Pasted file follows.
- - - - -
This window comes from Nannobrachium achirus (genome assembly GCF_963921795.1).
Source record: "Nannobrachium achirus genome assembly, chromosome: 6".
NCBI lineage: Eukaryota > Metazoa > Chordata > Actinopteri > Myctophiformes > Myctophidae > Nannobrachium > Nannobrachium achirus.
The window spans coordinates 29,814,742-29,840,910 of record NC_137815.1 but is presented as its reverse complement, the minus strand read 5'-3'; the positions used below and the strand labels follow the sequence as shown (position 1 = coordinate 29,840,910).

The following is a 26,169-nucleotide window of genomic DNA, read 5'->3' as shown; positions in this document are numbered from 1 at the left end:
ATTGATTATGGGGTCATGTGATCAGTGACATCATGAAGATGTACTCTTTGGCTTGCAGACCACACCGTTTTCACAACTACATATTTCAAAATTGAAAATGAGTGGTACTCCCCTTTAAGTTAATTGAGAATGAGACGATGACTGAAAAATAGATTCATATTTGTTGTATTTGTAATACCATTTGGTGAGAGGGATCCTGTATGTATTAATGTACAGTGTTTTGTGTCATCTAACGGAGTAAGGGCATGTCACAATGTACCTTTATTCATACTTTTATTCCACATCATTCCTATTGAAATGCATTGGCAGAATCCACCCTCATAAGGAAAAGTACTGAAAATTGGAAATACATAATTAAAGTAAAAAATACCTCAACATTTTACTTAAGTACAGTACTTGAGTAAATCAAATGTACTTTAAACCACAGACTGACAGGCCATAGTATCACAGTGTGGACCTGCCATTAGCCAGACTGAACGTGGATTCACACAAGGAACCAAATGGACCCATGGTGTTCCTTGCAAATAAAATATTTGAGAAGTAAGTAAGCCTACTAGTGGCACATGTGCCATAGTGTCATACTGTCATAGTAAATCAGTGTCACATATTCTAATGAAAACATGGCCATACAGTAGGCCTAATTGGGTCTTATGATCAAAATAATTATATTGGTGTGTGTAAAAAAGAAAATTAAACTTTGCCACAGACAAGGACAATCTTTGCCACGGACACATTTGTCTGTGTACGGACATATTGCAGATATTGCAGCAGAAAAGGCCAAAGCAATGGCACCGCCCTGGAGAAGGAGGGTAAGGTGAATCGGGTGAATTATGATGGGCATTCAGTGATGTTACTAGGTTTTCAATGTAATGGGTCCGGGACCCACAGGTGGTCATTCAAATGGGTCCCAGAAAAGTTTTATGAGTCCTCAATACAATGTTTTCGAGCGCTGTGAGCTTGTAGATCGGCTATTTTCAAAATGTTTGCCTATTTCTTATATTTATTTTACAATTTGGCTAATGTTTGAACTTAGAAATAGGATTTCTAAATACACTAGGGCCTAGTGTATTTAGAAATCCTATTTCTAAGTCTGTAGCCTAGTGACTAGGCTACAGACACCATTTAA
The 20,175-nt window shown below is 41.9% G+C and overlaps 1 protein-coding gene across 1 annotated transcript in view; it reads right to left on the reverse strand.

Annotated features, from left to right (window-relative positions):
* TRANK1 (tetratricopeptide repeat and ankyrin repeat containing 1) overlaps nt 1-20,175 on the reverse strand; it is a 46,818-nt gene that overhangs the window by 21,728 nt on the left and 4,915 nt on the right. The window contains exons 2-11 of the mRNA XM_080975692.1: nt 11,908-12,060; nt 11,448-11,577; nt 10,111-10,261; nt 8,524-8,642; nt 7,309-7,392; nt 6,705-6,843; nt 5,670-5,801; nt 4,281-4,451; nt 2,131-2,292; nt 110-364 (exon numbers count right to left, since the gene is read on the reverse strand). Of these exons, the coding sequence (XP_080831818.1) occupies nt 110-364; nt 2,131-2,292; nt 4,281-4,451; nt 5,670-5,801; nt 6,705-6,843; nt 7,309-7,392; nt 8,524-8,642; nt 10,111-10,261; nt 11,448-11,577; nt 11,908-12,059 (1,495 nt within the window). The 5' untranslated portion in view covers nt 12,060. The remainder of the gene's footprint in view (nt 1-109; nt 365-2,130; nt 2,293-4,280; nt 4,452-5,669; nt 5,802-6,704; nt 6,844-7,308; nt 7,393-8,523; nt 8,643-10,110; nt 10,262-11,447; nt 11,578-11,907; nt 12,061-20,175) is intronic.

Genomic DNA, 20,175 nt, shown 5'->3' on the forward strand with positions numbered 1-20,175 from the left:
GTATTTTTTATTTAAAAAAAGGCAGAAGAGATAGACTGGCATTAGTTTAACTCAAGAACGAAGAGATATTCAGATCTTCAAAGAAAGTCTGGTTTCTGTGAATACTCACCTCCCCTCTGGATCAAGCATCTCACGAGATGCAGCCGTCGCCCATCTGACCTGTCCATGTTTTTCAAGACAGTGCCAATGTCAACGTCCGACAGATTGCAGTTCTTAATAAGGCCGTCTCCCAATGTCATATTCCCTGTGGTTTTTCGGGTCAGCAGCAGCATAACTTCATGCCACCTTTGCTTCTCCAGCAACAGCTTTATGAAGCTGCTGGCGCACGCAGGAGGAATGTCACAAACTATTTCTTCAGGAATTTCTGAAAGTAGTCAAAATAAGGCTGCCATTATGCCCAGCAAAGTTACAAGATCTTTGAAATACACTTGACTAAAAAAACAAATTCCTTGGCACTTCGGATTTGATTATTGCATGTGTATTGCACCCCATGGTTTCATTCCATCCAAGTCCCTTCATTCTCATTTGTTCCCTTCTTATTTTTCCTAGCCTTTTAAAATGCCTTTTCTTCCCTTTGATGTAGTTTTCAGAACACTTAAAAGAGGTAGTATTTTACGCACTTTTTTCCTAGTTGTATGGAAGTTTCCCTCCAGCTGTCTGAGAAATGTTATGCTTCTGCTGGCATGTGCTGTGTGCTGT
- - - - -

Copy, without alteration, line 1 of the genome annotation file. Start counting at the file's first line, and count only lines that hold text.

This window comes from Nannobrachium achirus (genome assembly GCF_963921795.1).